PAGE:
By now “we the people” have learned the doomsday words from the republican Donald Trump’s Attorney General, Jeff Sessions, that the DACA (Deferred Action for Childhood Arrivals program) is being cancelled with the caveat that there is a six-month delay to allow for legislation to be passed to protect the “Dreamers.” These are the young peoples who were supposed to be protected from deportation orders, because they have never known another country.
Yes, the president is caving into the demands of his base which includes the anti-immigration contingency of the republican party, of which the Attorney General Jeff Sessions and his adviser, Stephen Miller are major champions.
I strongly disagree with the PORTRAYAL that President Barack Obama’s executive order which created the DACA program, as being an illegal order. Remember it did not create a path to citizenship but it was worded in a way to direct the implementation of US immigration laws to not include the automatic deportation of young peoples who qualified for the DACA standards.
This is not a time for political gamesmanship by either republican or democratic lawmakers. There should be a majority of democrats who along with enough republicans to be able fix/ end this DACA limbo.
Here is the rest of the story…
On September 5, 2017, Dara Lind of VOX penned the following report, “9 facts that explain DACA, the immigration program Trump is threatening to end.”
“The most consequential decision President Donald Trump made on immigration in his first year in office wasn’t about the wall, or who’s going to pay for it, or anything else he talked about incessantly on the campaign trail.”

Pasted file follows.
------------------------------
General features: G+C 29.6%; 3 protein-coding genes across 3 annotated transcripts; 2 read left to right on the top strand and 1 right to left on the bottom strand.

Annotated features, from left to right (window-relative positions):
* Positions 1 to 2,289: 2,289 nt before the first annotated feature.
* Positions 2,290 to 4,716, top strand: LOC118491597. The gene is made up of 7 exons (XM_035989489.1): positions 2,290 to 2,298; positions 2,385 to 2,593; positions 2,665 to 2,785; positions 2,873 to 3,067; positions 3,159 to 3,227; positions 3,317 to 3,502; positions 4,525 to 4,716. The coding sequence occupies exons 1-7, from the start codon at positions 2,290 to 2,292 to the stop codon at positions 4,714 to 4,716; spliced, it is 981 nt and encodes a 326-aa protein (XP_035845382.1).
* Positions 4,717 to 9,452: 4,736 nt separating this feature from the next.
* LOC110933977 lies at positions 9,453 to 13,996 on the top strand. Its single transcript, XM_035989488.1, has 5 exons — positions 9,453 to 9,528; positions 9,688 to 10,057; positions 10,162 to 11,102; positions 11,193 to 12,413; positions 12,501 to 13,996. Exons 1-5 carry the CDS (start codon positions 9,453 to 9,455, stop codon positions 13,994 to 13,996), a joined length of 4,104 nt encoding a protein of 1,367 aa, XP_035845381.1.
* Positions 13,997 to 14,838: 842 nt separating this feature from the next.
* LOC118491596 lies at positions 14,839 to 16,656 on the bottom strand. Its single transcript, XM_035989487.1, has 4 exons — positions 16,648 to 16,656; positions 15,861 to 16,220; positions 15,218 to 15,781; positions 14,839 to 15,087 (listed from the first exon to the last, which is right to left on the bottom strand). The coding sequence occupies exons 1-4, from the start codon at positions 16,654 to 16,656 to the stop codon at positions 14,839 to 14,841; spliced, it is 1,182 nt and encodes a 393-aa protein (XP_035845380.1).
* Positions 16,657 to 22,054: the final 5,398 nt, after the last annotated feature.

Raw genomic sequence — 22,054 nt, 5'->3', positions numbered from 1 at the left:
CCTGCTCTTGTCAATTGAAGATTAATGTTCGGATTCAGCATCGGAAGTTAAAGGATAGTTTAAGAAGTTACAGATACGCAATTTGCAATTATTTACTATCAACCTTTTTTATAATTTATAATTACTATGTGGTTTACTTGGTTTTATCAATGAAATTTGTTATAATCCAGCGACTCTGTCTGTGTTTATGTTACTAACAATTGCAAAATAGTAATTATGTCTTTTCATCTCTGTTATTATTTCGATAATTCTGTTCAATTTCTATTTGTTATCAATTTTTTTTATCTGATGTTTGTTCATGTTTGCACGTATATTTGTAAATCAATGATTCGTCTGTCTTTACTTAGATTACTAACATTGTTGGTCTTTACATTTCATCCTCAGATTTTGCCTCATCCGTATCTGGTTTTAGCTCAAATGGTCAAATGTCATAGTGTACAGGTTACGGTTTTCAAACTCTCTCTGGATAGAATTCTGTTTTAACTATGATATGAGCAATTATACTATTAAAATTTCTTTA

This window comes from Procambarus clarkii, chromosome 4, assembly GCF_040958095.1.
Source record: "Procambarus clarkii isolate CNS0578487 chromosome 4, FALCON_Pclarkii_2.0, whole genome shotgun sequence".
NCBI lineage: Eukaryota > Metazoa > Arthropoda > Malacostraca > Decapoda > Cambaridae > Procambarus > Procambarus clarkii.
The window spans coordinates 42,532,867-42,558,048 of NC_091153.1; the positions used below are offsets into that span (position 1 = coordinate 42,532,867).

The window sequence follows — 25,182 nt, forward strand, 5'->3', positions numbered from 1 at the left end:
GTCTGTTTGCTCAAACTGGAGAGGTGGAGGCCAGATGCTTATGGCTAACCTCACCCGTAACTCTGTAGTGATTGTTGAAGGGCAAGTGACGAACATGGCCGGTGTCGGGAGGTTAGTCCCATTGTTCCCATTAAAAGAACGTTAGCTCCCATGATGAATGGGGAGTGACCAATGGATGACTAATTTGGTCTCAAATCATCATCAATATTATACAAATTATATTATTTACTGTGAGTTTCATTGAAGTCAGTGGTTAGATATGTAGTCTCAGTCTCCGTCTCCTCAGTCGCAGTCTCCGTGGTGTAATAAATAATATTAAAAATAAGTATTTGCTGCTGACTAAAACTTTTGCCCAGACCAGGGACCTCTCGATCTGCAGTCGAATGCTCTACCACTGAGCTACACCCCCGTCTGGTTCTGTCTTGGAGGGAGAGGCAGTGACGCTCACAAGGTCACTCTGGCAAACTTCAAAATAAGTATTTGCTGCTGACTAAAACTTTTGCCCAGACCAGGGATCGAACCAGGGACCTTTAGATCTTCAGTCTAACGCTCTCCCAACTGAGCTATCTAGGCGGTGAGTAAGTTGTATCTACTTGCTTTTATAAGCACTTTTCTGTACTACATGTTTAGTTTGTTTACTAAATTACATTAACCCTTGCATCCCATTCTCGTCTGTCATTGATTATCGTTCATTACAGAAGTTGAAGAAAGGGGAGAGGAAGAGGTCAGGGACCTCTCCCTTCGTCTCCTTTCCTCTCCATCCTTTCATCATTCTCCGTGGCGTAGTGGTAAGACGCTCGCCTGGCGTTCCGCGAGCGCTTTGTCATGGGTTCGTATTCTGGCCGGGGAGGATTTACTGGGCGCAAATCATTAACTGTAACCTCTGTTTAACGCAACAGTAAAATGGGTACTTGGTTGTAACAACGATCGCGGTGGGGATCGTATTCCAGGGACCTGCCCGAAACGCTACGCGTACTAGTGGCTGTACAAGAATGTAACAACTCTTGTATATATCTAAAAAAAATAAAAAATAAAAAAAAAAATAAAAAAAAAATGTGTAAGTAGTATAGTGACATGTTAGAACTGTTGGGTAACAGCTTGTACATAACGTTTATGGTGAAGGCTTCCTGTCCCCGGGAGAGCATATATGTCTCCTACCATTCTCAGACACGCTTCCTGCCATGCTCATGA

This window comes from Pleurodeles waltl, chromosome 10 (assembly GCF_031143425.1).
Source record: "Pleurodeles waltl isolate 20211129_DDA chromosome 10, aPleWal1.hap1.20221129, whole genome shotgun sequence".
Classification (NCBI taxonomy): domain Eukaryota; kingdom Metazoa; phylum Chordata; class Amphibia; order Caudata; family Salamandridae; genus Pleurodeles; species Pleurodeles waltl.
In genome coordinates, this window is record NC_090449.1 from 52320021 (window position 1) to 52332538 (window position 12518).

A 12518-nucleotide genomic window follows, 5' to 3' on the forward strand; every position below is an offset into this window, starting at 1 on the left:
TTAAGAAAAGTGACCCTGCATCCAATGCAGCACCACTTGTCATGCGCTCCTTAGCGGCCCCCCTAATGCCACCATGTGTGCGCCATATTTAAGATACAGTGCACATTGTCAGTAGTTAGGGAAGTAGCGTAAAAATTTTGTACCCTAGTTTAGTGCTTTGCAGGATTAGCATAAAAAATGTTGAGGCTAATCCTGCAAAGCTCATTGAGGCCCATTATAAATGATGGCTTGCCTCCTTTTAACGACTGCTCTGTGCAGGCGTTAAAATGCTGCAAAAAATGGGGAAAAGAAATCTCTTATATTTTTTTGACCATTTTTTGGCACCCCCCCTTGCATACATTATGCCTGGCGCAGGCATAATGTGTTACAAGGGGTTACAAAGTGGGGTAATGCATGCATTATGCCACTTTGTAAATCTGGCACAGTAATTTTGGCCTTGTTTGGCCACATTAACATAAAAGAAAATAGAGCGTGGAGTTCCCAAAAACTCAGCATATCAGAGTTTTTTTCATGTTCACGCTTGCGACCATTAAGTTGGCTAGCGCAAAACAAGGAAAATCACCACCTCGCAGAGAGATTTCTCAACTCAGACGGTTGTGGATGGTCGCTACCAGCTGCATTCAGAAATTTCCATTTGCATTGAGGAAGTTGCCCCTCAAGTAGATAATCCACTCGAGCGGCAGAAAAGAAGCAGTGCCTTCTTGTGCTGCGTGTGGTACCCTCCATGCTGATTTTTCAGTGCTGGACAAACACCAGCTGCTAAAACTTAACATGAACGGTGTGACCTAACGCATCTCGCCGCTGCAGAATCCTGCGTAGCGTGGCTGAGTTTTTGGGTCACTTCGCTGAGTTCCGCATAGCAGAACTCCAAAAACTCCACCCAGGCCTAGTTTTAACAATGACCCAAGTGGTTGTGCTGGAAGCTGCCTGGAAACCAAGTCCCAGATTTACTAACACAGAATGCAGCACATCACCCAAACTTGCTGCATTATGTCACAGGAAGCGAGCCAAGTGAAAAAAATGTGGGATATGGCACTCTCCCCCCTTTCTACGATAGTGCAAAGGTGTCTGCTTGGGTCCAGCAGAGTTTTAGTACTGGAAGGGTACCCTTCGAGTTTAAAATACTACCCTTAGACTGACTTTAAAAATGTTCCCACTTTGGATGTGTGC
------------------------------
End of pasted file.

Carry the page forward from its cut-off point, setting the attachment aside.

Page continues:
“It was his decision to announce, on September 5, that his administration would be winding down the Deferred Action for Childhood Arrivals program. “
“The Deferred Action for Childhood Arrivals program, or DACA, which has protected nearly 800,000 young adult unauthorized immigrants from deportation and allowed them to work legally since 2012. The immigrants protected through DACA grew up in the US; people might not assume they are unauthorized immigrants, and they might not have even known it themselves until they were teenagers. The program was supposed to give them a chance to build a life here.”
“Now, DACA is on the chopping block. Those currently covered will start to lose their protection and work permits on March 6, 2018.”
Here’s a guide to the program, the people it protects, and what could happen in the near future.
1) DACA is a program to protect DREAMers — unauthorized immigrants brought to the US as children